Sunday, July 11, 2010

Big Man Japan (2007)

Last night, my girlfriend and I were looking through the Netflix instant-watch selection for a movie to watch after dinner. She was in the mood for an Asian comedy, and honestly I was just in the mood for something foreign, so we finally settled on Japan as the country of origin. Through this search we randomly landed on a 2007 film called Big Man Japan.
Big Man Japan is a mockumentary about Masaru Daisato (director/co-writer Hitoshi Matsumoto), who just happens to be a superhero who can grow to an enormous size and fight monsters that threaten the city. Daisoto is also a middle-aged, almost-divorced father who rarely sees his wife and daughter, takes care of his senile grandfather (who was also a superhero), and lives alone. He is considered a nuisance to the city for all the destruction he causes during his fights, and because of his ineptitude TV airings of his fights have been moved to 2:30 am (after paid programming) instead of prime-time, resulting in low ratings. Daisoto's agent also wants him to wear stickers of his sponsors during his fights, much to his disapproval.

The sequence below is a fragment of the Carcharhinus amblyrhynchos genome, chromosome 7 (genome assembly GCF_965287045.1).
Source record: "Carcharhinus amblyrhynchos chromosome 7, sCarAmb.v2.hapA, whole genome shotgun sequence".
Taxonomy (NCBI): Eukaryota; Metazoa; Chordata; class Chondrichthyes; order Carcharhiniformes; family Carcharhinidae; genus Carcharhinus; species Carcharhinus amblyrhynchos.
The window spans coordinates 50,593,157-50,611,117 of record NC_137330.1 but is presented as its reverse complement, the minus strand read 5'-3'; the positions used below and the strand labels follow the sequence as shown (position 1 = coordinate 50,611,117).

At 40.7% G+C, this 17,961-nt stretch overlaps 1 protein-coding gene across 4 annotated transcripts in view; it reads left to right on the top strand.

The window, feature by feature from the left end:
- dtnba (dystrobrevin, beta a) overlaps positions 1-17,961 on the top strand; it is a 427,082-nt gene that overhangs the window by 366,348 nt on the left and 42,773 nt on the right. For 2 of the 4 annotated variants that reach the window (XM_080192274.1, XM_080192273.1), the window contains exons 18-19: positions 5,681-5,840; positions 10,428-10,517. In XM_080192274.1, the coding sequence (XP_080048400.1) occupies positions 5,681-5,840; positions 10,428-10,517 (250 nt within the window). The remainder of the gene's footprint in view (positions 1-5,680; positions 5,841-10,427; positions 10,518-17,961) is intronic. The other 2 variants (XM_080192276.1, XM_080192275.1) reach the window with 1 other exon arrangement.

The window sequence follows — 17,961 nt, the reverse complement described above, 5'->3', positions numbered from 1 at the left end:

The film is actually much better than I expected. Sure, the visual effects are cheap and incredibly unrealistic, and the fights themselves don't convey ineptitude so much as laziness (though one particular fight involving a baby does succeed in the former). But the monsters are imaginative, and the film itself is very inventive in its approach to the life of a man who was not meant to be extraordinary. Daisoto is presented in a cartoonish way, which helps the audience form an emotional connection to him, and the film is commendable for not treating him as the butt of a cosmic joke, but rather as a man who's, ironically, powerless in several different ways.
The film's fatal flaw, however, is its bizarre third-act, which comes out of left field and feels like a cheap shout-out to another corner of Japanese culture that is completely out-of-touch with the rest of the film. For the audience, its a cheat; for all the emotional investment and wit put into the first two-thirds of the film, Matsumoto throws it all away in favor of...well, I'm not entirely sure what's going on. Maybe I just don't "get" Japanese humor.
Overall, though, it's at least worth a look. With a different ending, this could have been a Japanese comedy worthy of Christopher Guest comparisons.


ejaz14357 said...

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The Man Behind The Curtain said...